Healthy fruits and veggies in schools

Community-Based Farm-to-School Programs: A Sustainable Solution for Diabetes Prevention and Promoting the Local Food Economy

Making more fresh and nutritious whole foods available to children, and better connecting farms to schools is not just a noble concept, but a necessary and sustainable solution to pressing problems in the United States and around the world.

Childhood obesity rates have been rising in parallel with the spread of industrial agriculture, global food systems, and the increased consumption of processed and refined foods. Long-term consequences such as type 2 diabetes, pollution, and damage to valuable ecosystems, owe much blame to these realities. In the United States, these separate but related unsustainable practices tragically come together in the US school system, especially in public and charter schools in underserved communities.

What is the Sustainable Solution?

One clear over-arching way to address these issues within US schools (and globally, in reality) is to support the local food economy through education, awareness, and community-based farm-to-school initiatives. By getting more fresh, in-season and locally produced whole foods into schools, there is support for the livelihoods of local farmers, the health of school children and entire communities, and the environment.

The concept of farm-to-school itself has become more mainstream and is promoted nationally by the USDA in the National Farm-to-School Network. As with the increased nutrition standards of the National School Lunch Program that came with the passage of the 2010 Healthy, Hunger-Free Kids Act in 2010, the national farm-to-school program is an important step towards a fully integrated solution to healthful school eating but is still in need of many improvements. Most importantly, farm-to-school programs should be better aligned with the philosophies of local sourcing, and be more accessible and economically viable for small-scale farmers and their aggregators to participate.

According to the USDA, currently 42% of US school districts have some form of farm-to-school program, amounting to more than 40,000 schools, and these numbers are growing. The opportunity is certainly there to join these positive trends and to help improve these programs through integrated and sustainable solutions that better support the local food economy.

Community-Based Integrated Farm-to-School Programs

Developing and implementing farm-to-school programs is far from easy, however. Each school district and individual school has their own set of rules and limitations, while already operating under significant constraints due to national policies and budgets.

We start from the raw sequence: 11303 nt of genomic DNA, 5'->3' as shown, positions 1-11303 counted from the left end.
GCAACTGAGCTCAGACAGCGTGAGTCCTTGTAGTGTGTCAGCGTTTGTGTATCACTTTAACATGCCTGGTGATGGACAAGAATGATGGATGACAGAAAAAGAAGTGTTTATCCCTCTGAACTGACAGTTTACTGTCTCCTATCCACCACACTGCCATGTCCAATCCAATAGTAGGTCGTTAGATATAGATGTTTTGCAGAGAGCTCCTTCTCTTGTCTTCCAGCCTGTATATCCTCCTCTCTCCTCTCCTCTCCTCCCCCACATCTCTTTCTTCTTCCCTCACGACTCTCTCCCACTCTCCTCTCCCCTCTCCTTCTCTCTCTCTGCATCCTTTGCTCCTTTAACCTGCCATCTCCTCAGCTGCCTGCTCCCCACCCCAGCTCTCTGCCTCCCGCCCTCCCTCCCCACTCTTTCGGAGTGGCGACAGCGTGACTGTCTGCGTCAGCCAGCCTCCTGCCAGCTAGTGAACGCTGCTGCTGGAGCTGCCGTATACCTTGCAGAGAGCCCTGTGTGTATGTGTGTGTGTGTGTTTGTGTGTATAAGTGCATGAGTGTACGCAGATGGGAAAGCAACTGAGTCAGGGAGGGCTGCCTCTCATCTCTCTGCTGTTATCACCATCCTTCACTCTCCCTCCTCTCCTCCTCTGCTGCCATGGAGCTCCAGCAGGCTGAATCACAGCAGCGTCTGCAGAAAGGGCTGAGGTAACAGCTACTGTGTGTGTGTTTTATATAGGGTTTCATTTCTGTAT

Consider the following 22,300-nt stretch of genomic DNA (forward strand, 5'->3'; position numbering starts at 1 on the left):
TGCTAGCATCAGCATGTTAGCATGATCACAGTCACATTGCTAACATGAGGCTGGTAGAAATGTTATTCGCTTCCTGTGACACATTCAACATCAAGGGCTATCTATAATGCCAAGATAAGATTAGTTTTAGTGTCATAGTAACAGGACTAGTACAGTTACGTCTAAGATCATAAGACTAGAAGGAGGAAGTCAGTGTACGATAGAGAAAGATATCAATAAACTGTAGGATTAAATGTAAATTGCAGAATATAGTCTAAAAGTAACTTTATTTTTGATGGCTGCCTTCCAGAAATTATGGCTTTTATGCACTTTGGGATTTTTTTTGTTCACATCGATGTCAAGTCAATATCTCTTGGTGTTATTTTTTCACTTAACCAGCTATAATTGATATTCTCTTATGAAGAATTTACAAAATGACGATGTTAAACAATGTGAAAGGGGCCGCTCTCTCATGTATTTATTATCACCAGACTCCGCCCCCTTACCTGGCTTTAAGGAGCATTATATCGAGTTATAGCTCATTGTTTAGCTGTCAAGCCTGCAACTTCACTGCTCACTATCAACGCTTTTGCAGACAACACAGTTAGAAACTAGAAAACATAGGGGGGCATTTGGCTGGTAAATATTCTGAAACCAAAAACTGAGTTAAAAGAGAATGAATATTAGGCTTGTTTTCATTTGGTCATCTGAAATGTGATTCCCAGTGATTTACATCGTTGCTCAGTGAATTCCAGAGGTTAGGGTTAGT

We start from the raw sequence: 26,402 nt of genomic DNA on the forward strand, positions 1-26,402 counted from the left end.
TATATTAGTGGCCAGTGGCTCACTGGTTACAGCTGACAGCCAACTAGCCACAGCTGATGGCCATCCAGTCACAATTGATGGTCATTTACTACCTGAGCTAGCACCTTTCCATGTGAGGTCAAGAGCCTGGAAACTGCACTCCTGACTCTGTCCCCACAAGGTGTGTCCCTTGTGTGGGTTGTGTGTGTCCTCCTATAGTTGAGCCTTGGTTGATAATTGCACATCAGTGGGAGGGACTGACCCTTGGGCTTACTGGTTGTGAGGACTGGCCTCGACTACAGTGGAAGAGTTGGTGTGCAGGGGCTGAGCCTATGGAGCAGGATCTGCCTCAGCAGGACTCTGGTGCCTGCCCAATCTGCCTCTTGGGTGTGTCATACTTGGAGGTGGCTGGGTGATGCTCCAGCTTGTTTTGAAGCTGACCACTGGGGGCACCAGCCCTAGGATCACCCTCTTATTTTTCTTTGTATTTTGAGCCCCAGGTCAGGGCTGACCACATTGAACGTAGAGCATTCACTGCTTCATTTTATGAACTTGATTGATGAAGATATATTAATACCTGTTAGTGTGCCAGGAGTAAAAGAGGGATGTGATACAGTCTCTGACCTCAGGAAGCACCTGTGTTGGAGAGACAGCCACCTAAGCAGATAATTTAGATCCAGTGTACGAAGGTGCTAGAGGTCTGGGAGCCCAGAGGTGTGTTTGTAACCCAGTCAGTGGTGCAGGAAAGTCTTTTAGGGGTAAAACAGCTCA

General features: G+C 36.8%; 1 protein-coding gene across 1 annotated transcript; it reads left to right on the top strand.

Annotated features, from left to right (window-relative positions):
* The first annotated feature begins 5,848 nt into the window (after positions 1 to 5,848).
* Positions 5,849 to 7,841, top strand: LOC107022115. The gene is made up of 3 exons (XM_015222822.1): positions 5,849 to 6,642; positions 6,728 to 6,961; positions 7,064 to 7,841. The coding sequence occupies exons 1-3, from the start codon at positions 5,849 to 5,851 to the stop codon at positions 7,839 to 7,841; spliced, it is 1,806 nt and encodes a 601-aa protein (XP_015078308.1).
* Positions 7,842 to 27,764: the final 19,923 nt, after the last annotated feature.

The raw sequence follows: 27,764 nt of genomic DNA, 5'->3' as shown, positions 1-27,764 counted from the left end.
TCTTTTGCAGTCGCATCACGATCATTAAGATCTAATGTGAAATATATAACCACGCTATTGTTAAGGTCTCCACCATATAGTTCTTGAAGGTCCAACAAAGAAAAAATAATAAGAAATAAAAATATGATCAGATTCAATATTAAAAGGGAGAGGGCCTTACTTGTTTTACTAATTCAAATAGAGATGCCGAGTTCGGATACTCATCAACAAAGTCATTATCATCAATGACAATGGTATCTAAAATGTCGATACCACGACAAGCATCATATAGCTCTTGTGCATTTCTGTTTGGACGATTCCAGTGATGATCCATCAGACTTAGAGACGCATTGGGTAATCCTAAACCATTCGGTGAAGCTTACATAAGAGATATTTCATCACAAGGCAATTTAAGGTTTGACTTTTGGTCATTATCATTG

On the other side, small-scale farmers and farmer cooperatives face tremendous challenges in an unbalanced agricultural system, and many still find themselves in precarious financial circumstances that make selling wholesale to budget-constrained schools unfeasible. These small-scale farmers are the ideal candidates to feed our countries’ children, as they produce the most nutritious and diverse produce with the lowest footprint. For many small farmers, however, without some external entities (be it non-profit organizations, food aggregators, subsidies, or some combination) to help bridge the divides and balance the system, participating in farm-to-school programs remains economically nonviable.

Thankfully there are a number of determined schools, farmers, food aggregators and organizations that have partnered up and are successfully implementing local and regional programs that are connecting small-scale local farmers with children that need their fresh whole foods the most.

One great example of how a farm-to-school program can be an integrated and sustainable solution for childhood health and the local food economy overall is a set of partnerships between rural farmers and a non-profit food aggregator in Virginia, and non-profit urban organization and a collection of public, charter and private schools in inner-city Washington DC. The Local Food Hub in Charlottesville, Virginia, brings together approximately 60 regional farmers, helping to open access to markets and logistics by warehousing, transporting, marketing, selling and organizing campaigns for their fresh in-season produce. DC Central Kitchen buys wholesale from the Local Food Hub and is responsible for the meal programs of 12 public, one charter and two private schools in urban Washington DC, including several schools in underserved areas considered “food deserts,” where fresh produce is terribly hard to find.

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